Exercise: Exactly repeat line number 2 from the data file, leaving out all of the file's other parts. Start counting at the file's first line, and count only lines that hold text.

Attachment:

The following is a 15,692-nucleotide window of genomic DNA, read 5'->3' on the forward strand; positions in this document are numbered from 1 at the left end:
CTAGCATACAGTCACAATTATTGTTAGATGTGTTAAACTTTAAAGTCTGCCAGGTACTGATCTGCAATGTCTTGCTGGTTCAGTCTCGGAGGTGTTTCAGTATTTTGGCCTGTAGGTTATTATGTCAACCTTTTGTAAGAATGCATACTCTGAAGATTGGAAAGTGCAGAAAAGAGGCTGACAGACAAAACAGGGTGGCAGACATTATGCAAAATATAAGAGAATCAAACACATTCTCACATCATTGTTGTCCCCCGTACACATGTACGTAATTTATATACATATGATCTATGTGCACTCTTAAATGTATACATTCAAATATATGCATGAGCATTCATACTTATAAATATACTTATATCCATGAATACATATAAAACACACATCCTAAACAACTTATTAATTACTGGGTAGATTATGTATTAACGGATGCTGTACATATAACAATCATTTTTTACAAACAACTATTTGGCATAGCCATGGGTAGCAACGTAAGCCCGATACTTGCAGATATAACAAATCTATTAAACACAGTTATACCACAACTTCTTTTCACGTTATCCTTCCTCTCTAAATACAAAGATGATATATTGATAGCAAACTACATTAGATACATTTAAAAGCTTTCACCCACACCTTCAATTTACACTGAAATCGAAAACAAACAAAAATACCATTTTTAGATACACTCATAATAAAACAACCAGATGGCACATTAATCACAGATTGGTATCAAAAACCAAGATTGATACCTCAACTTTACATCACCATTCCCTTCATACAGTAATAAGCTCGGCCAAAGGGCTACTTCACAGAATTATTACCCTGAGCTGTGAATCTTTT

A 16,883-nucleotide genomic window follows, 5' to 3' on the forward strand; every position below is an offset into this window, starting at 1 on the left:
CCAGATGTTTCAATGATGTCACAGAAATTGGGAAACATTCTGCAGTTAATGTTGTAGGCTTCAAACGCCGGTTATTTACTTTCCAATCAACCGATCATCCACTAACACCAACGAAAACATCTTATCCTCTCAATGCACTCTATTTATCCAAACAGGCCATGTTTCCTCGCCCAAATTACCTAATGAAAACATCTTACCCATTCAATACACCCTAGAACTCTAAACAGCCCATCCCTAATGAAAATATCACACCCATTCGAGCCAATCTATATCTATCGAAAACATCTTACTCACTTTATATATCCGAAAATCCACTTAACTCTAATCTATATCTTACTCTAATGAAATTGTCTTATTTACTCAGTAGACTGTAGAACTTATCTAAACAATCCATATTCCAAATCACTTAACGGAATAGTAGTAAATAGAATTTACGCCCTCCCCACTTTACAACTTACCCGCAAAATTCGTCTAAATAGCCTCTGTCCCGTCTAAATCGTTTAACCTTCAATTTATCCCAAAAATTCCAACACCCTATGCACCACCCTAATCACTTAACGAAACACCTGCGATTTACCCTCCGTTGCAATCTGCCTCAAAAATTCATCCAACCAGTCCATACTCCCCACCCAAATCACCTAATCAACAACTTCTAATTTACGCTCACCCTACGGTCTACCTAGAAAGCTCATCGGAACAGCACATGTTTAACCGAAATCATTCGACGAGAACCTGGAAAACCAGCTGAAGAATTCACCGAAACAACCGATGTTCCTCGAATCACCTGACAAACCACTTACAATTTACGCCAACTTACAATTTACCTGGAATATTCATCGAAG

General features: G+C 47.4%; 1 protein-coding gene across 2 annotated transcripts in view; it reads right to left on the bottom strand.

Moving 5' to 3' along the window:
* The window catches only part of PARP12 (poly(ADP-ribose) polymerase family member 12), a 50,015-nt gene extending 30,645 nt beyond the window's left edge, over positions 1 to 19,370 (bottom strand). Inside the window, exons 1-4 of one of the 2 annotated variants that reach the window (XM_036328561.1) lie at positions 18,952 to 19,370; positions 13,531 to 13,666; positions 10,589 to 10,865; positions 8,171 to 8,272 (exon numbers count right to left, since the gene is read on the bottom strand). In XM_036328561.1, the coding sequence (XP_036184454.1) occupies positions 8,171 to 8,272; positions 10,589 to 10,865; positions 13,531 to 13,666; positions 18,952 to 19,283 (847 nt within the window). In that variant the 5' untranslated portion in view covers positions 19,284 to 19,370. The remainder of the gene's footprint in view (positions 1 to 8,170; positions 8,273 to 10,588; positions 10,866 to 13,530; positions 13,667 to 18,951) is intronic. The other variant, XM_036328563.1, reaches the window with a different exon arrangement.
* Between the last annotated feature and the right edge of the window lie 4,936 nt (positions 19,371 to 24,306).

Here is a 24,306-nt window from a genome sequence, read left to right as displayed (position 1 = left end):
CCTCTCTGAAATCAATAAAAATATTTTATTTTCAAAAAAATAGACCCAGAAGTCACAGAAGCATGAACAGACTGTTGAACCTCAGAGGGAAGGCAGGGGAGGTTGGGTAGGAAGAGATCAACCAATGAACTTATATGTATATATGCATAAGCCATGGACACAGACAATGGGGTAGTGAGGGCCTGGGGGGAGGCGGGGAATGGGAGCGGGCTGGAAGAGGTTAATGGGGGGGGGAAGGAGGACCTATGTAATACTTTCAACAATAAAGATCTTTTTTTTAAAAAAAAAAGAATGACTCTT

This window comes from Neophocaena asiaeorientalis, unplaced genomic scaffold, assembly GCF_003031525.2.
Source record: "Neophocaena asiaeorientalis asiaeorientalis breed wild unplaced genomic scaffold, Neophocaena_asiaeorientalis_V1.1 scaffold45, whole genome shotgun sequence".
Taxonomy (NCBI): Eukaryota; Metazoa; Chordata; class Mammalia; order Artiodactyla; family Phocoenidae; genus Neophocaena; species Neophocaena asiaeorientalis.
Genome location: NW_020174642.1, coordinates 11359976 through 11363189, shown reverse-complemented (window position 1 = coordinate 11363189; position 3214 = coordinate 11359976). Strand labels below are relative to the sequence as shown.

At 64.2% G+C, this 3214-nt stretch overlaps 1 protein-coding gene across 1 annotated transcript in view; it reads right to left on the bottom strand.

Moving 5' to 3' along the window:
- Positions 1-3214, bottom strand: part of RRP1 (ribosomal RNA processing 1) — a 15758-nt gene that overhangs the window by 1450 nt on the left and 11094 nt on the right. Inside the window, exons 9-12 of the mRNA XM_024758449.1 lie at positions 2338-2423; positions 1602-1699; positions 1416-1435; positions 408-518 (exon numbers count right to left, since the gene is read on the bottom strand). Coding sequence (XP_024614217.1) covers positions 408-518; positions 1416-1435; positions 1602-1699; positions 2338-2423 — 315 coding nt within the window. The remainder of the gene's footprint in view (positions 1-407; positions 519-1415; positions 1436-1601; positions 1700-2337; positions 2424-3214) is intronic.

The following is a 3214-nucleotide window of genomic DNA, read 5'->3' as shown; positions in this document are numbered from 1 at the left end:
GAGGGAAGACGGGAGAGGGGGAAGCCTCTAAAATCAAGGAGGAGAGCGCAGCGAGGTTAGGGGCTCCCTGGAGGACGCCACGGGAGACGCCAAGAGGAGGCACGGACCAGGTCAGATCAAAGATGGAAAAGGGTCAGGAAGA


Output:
CTAGCATACAGTCACAATTATTGTTAGATGTGTTAAACTTTAAAGTCTGCCAGGTACTGATCTGCAATGTCTTGCTGGTTCAGTCTCGGAGGTGTTTCAGTATTTTGGCCTGTAGGTTATTATGTCAACCTTTTGTAAGAATGCATACTCTGAAGATTGGAAAGTGCAGAAAAGAGGCTGACAGACAAAACAGGGTGGCAGACATTATGCAAAATATAAGAGAATCAAACACATTCTCACATCATTGTTGTCCCCCGTACACATGTACGTAATTTATATACATATGATCTATGTGCACTCTTAAATGTATACATTCAAATATATGCATGAGCATTCATACTTATAAATATACTTATATCCATGAATACATATAAAACACACATCCTAAACAACTTATTAATTACTGGGTAGATTATGTATTAACGGATGCTGTACATATAACAATCATTTTTTACAAACAACTATTTGGCATAGCCATGGGTAGCAACGTAAGCCCGATACTTGCAGATATAACAAATCTATTAAACACAGTTATACCACAACTTCTTTTCACGTTATCCTTCCTCTCTAAATACAAAGATGATATATTGATAGCAAACTACATTAGATACATTTAAAAGCTTTCACCCACACCTTCAATTTACACTGAAATCGAAAACAAACAAAAATACCATTTTTAGATACACTCATAATAAAACAACCAGATGGCACATTAATCACAGATTGGTATCAAAAACCAAGATTGATACCTCAACTTTACATCACCATTCCCTTCATACAGTAATAAGCTCGGCCAAAGGGCTACTTCACAGAATTATTACCCTGAGCTGTGAATCTTTT